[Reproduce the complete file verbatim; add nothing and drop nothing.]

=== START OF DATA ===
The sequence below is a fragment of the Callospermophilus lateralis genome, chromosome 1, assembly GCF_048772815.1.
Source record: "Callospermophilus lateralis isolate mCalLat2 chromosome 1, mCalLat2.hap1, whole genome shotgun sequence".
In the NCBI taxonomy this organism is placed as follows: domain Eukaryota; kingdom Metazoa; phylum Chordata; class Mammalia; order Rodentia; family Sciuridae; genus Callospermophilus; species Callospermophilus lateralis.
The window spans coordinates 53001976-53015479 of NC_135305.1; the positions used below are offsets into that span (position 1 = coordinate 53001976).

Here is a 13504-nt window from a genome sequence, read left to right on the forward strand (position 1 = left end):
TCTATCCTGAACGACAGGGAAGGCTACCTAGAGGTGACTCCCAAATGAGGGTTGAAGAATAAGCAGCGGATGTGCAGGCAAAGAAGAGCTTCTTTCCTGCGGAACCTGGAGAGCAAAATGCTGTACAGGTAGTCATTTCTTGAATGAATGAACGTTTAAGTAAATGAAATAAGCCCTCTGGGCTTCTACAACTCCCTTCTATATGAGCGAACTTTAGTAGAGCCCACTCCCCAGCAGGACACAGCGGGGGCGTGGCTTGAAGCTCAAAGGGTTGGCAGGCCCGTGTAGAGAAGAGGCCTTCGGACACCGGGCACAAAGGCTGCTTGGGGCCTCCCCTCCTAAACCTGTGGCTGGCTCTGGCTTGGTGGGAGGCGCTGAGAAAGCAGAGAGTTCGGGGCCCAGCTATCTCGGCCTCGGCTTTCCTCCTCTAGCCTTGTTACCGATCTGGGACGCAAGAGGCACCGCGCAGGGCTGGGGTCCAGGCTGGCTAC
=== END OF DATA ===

The sequence below is a fragment of the Callospermophilus lateralis genome, chromosome 1, assembly GCF_048772815.1.
Source record: "Callospermophilus lateralis isolate mCalLat2 chromosome 1, mCalLat2.hap1, whole genome shotgun sequence".
In the NCBI taxonomy this organism is placed as follows: domain Eukaryota; kingdom Metazoa; phylum Chordata; class Mammalia; order Rodentia; family Sciuridae; genus Callospermophilus; species Callospermophilus lateralis.
The window spans coordinates 53001976-53015479 of NC_135305.1; the positions used below are offsets into that span (position 1 = coordinate 53001976).

Here is a 13504-nt window from a genome sequence, read left to right on the forward strand (position 1 = left end):
TCTATCCTGAACGACAGGGAAGGCTACCTAGAGGTGACTCCCAAATGAGGGTTGAAGAATAAGCAGCGGATGTGCAGGCAAAGAAGAGCTTCTTTCCTGCGGAACCTGGAGAGCAAAATGCTGTACAGGTAGTCATTTCTTGAATGAATGAACGTTTAAGTAAATGAAATAAGCCCTCTGGGCTTCTACAACTCCCTTCTATATGAGCGAACTTTAGTAGAGCCCACTCCCCAGCAGGACACAGCGGGGGCGTGGCTTGAAGCTCAAAGGGTTGGCAGGCCCGTGTAGAGAAGAGGCCTTCGGACACCGGGCACAAAGGCTGCTTGGGGCCTCCCCTCCTAAACCTGTGGCTGGCTCTGGCTTGGTGGGAGGCGCTGAGAAAGCAGAGAGTTCGGGGCCCAGCTATCTCGGCCTCGGCTTTCCTCCTCTAGCCTTGTTACCGATCTGGGACGCAAGAGGCACCGCGCAGGGCTGGGGTCCAGGCTGGCTAC